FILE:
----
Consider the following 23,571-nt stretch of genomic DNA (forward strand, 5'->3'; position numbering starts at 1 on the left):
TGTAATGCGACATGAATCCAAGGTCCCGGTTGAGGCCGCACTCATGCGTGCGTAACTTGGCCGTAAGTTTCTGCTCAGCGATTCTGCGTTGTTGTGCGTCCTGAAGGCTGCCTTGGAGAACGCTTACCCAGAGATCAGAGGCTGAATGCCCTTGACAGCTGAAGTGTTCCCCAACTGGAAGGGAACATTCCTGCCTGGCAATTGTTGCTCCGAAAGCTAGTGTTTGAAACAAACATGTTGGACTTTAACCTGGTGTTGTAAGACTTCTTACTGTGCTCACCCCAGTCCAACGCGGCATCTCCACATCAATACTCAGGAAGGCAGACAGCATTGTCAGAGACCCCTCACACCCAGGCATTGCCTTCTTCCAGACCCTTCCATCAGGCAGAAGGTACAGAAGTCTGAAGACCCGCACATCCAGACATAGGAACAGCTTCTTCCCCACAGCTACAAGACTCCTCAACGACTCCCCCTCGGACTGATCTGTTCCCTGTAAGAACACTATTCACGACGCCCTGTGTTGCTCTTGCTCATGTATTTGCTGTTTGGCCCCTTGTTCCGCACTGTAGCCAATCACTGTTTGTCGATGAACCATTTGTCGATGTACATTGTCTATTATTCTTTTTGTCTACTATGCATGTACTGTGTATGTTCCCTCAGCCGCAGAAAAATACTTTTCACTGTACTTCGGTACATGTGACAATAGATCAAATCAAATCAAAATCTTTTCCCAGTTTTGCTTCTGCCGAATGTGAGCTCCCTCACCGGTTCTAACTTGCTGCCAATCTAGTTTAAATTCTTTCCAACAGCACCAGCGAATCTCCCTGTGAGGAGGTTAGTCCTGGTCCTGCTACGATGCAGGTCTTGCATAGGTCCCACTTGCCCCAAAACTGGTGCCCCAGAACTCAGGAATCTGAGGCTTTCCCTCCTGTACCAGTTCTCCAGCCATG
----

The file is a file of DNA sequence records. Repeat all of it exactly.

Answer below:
Consider the following 23,571-nt stretch of genomic DNA (forward strand, 5'->3'; position numbering starts at 1 on the left):
TGTAATGCGACATGAATCCAAGGTCCCGGTTGAGGCCGCACTCATGCGTGCGTAACTTGGCCGTAAGTTTCTGCTCAGCGATTCTGCGTTGTTGTGCGTCCTGAAGGCTGCCTTGGAGAACGCTTACCCAGAGATCAGAGGCTGAATGCCCTTGACAGCTGAAGTGTTCCCCAACTGGAAGGGAACATTCCTGCCTGGCAATTGTTGCTCCGAAAGCTAGTGTTTGAAACAAACATGTTGGACTTTAACCTGGTGTTGTAAGACTTCTTACTGTGCTCACCCCAGTCCAACGCGGCATCTCCACATCAATACTCAGGAAGGCAGACAGCATTGTCAGAGACCCCTCACACCCAGGCATTGCCTTCTTCCAGACCCTTCCATCAGGCAGAAGGTACAGAAGTCTGAAGACCCGCACATCCAGACATAGGAACAGCTTCTTCCCCACAGCTACAAGACTCCTCAACGACTCCCCCTCGGACTGATCTGTTCCCTGTAAGAACACTATTCACGACGCCCTGTGTTGCTCTTGCTCATGTATTTGCTGTTTGGCCCCTTGTTCCGCACTGTAGCCAATCACTGTTTGTCGATGAACCATTTGTCGATGTACATTGTCTATTATTCTTTTTGTCTACTATGCATGTACTGTGTATGTTCCCTCAGCCGCAGAAAAATACTTTTCACTGTACTTCGGTACATGTGACAATAGATCAAATCAAATCAAAATCTTTTCCCAGTTTTGCTTCTGCCGAATGTGAGCTCCCTCACCGGTTCTAACTTGCTGCCAATCTAGTTTAAATTCTTTCCAACAGCACCAGCGAATCTCCCTGTGAGGAGGTTAGTCCTGGTCCTGCTACGATGCAGGTCTTGCATAGGTCCCACTTGCCCCAAAACTGGTGCCCCAGAACTCAGGAATCTGAGGCTTTCCCTCCTGTACCAGTTCTCCAGCCATG